Robin DiAngelo facilitated a training for my job on Friday. Every 3 months or so, we have an all division professional development day, where essentially, everyone in student services comes together and spends roughly 4 hours learning about something that will be beneficial for our work on campus. Usually, I look at these days with a sense of dread. I’m not too big of a fan attending a mandatory training where I’m reminded that I’m adulting. My inner child rebelliously sprints into my imagination refuses to leave. This renders me introverted, a little restless, and my mind on a completely different planet. Also, I find when I do happen to speak up during these trainings, it’s typically something related to racism, microaggressions, and social justice. That’s definitely an up-hill battle considering that not everyone in my division (about 60 people) has an analysis about institutional oppressions and the complex web of the intersections that weaves all of it together. Many of my co-workers are older white people and are particularly tender when it comes to anything race related. So imagine how welcomed my perspective is when I do speak up? I either get shut down, somewhat ignored, or looked as a terrible person for being the cause of white tears.
However, this professional development day intrigued me due to the fact that Robin DiAngelo was presenting. I’m familiar with her work on white fragility. I watched a few of her lectures on Youtube. I’ve read one of her books. In terms of white people doing the work, she is right up there with Jane Elliot. Needless to say, I was curious to see how this was going to turn out.
As I strolled into the training (a few minutes late but hey, who’s counting?) I found a chair in the back of the room. Luckily, Dr. DiAngelo had just been introduced. I felt like I made it as soon as the previews cut and the featured film began rolling it’s opening credits. My initial impression of her was that as a presenter, she served as a translator to white people about the nuances of institutionalized racism, white supremacy, and white privilege. Being a white woman herself, I believe it’s easier for many white people to listen to what she’s saying. If it was a person of color sharing the exact same material, I’d be willing to wager that the results would have been different. In most instances, the pain and frustration of racism being a lived experience can be felt when a POC is presenting on the topic. In contrast, when it’s a white person, there tends to be almost an element of detachment with the information, it’s more theoretical than experiential. I’m not saying one is better than the other– I’m just pointing out the difference.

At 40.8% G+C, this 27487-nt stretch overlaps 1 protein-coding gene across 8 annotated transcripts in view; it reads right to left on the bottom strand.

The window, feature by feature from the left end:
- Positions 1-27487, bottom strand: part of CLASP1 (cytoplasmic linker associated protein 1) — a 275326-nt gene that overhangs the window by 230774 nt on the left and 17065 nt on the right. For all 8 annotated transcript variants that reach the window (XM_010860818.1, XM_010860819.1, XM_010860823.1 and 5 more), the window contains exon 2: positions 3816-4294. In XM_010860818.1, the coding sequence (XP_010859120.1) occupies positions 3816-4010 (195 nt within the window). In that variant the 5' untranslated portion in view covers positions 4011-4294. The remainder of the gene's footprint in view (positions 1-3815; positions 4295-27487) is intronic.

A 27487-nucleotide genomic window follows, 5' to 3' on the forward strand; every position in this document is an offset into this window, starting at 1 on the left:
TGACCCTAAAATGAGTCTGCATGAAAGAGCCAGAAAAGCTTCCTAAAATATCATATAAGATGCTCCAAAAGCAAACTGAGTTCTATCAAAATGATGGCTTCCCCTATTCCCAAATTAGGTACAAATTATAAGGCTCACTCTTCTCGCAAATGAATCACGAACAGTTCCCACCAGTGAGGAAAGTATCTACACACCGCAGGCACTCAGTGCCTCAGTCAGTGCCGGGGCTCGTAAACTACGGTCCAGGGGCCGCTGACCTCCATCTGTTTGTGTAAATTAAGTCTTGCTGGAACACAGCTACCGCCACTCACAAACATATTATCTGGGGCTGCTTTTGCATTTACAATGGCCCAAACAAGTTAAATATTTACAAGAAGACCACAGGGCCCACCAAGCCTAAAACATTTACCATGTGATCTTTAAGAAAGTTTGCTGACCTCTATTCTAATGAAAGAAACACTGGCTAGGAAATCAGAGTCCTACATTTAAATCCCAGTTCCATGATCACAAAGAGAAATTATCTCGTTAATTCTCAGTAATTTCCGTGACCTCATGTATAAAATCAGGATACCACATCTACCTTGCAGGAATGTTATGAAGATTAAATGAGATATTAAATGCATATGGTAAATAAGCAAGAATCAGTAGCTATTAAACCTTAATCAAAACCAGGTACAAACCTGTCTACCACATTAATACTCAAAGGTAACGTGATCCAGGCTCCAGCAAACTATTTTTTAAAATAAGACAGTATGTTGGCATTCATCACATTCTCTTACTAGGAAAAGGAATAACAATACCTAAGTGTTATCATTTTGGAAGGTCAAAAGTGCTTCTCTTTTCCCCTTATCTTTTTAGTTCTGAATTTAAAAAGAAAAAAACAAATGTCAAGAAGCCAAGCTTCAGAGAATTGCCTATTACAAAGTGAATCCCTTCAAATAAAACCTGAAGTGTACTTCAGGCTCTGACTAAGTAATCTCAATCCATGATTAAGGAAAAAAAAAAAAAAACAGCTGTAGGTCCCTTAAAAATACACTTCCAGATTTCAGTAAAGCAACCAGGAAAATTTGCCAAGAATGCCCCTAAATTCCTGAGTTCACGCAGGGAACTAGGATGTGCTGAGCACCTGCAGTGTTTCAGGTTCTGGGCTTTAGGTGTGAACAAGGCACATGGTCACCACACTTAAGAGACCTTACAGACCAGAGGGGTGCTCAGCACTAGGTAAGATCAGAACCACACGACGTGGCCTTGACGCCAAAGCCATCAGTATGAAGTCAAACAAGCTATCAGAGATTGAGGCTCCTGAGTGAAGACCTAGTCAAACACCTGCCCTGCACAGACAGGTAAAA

She was able to leverage her own whiteness to provide a lot of context for white people to grasp without much of their fragility being triggered (as far as I know). If it’s a friendly white woman discussing institutionalized racism and white privilege, then I imagine for many of them, that it’s easier to view the information as being legitimate. This seems to be an unfortunate truth operating on an unconscious level for most. My question is that if white people are made comfortable during discussions about racism is it a productive conversation? If you’re exercising but you don’t feel your muscles burn or you don’t perspire, does that still count as a workout? I think to a degree helping white people get accustomed to the subject matter is crucial. Often times, when their fragility is triggered then their receptiveness drops dramatically, so to side step this possible drawback is somewhat effective. However, this can’t be the end all be all, eventually they’ll have to take a plunge into the deep end of the horrors of racism and the havoc that it continues to wreck upon people’s lives (white people included).
I found her presentation to be very meta. Where she excelled was helping bring into awareness aspects of the white identity that often goes unnoticed, such as, the neighborhood that you lived in, the teachers you had in school, and the subconscious messages that are promoted within the mainstream media. All of these components shapes the perspective of white people and how they view the world and their relationship with it. Essentially, she helped the fish become cognizant of the water they were swimming in.